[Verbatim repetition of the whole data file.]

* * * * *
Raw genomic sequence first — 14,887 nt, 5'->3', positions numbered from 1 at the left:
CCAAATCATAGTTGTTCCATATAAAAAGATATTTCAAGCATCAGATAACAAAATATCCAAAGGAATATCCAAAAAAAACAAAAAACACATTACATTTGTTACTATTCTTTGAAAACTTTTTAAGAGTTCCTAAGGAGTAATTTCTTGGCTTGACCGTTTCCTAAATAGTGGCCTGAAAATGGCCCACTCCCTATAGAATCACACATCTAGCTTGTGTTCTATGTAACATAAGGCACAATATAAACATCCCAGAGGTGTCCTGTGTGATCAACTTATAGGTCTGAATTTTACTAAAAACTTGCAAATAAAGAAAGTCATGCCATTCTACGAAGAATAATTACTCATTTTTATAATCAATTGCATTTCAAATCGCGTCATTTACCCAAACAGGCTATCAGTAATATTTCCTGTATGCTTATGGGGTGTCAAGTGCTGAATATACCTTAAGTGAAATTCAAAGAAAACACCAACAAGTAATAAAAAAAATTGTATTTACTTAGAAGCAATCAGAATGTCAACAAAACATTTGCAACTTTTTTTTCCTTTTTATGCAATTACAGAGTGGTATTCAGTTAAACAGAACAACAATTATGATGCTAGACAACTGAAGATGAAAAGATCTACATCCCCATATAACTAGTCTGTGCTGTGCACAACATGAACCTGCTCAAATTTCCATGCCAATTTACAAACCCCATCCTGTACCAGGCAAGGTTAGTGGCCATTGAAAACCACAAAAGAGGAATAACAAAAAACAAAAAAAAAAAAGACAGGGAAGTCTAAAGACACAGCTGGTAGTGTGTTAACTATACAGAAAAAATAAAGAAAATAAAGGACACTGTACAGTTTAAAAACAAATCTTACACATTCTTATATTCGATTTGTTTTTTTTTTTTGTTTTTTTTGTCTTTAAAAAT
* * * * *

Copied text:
Raw genomic sequence first — 14,887 nt, 5'->3', positions numbered from 1 at the left:
CCAAATCATAGTTGTTCCATATAAAAAGATATTTCAAGCATCAGATAACAAAATATCCAAAGGAATATCCAAAAAAAACAAAAAACACATTACATTTGTTACTATTCTTTGAAAACTTTTTAAGAGTTCCTAAGGAGTAATTTCTTGGCTTGACCGTTTCCTAAATAGTGGCCTGAAAATGGCCCACTCCCTATAGAATCACACATCTAGCTTGTGTTCTATGTAACATAAGGCACAATATAAACATCCCAGAGGTGTCCTGTGTGATCAACTTATAGGTCTGAATTTTACTAAAAACTTGCAAATAAAGAAAGTCATGCCATTCTACGAAGAATAATTACTCATTTTTATAATCAATTGCATTTCAAATCGCGTCATTTACCCAAACAGGCTATCAGTAATATTTCCTGTATGCTTATGGGGTGTCAAGTGCTGAATATACCTTAAGTGAAATTCAAAGAAAACACCAACAAGTAATAAAAAAAATTGTATTTACTTAGAAGCAATCAGAATGTCAACAAAACATTTGCAACTTTTTTTTCCTTTTTATGCAATTACAGAGTGGTATTCAGTTAAACAGAACAACAATTATGATGCTAGACAACTGAAGATGAAAAGATCTACATCCCCATATAACTAGTCTGTGCTGTGCACAACATGAACCTGCTCAAATTTCCATGCCAATTTACAAACCCCATCCTGTACCAGGCAAGGTTAGTGGCCATTGAAAACCACAAAAGAGGAATAACAAAAAACAAAAAAAAAAAAGACAGGGAAGTCTAAAGACACAGCTGGTAGTGTGTTAACTATACAGAAAAAATAAAGAAAATAAAGGACACTGTACAGTTTAAAAACAAATCTTACACATTCTTATATTCGATTTGTTTTTTTTTTTTGTTTTTTTTGTCTTTAAAAAT